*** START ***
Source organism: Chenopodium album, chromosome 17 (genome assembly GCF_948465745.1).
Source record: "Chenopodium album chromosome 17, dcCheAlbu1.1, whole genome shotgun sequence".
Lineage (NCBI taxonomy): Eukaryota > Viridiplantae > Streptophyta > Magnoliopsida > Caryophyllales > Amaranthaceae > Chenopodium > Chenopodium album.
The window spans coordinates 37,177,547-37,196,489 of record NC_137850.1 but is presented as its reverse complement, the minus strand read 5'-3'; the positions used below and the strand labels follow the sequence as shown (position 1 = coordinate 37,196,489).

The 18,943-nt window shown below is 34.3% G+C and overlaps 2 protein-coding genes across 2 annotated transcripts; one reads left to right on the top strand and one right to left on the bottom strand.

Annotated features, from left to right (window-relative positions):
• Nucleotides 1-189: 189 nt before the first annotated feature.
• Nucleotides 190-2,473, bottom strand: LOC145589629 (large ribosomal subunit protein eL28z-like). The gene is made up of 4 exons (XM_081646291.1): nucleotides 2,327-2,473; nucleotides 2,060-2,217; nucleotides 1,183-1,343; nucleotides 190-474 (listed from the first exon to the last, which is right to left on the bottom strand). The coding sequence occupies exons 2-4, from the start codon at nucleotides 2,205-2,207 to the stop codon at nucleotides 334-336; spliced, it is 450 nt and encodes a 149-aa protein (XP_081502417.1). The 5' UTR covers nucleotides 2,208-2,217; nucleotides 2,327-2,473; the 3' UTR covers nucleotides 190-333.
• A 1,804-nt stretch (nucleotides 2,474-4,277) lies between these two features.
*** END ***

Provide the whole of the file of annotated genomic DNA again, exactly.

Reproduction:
Source organism: Chenopodium album, chromosome 17 (genome assembly GCF_948465745.1).
Source record: "Chenopodium album chromosome 17, dcCheAlbu1.1, whole genome shotgun sequence".
Lineage (NCBI taxonomy): Eukaryota > Viridiplantae > Streptophyta > Magnoliopsida > Caryophyllales > Amaranthaceae > Chenopodium > Chenopodium album.
The window spans coordinates 37,177,547-37,196,489 of record NC_137850.1 but is presented as its reverse complement, the minus strand read 5'-3'; the positions used below and the strand labels follow the sequence as shown (position 1 = coordinate 37,196,489).

The 18,943-nt window shown below is 34.3% G+C and overlaps 2 protein-coding genes across 2 annotated transcripts; one reads left to right on the top strand and one right to left on the bottom strand.

Annotated features, from left to right (window-relative positions):
• Nucleotides 1-189: 189 nt before the first annotated feature.
• Nucleotides 190-2,473, bottom strand: LOC145589629 (large ribosomal subunit protein eL28z-like). The gene is made up of 4 exons (XM_081646291.1): nucleotides 2,327-2,473; nucleotides 2,060-2,217; nucleotides 1,183-1,343; nucleotides 190-474 (listed from the first exon to the last, which is right to left on the bottom strand). The coding sequence occupies exons 2-4, from the start codon at nucleotides 2,205-2,207 to the stop codon at nucleotides 334-336; spliced, it is 450 nt and encodes a 149-aa protein (XP_081502417.1). The 5' UTR covers nucleotides 2,208-2,217; nucleotides 2,327-2,473; the 3' UTR covers nucleotides 190-333.
• A 1,804-nt stretch (nucleotides 2,474-4,277) lies between these two features.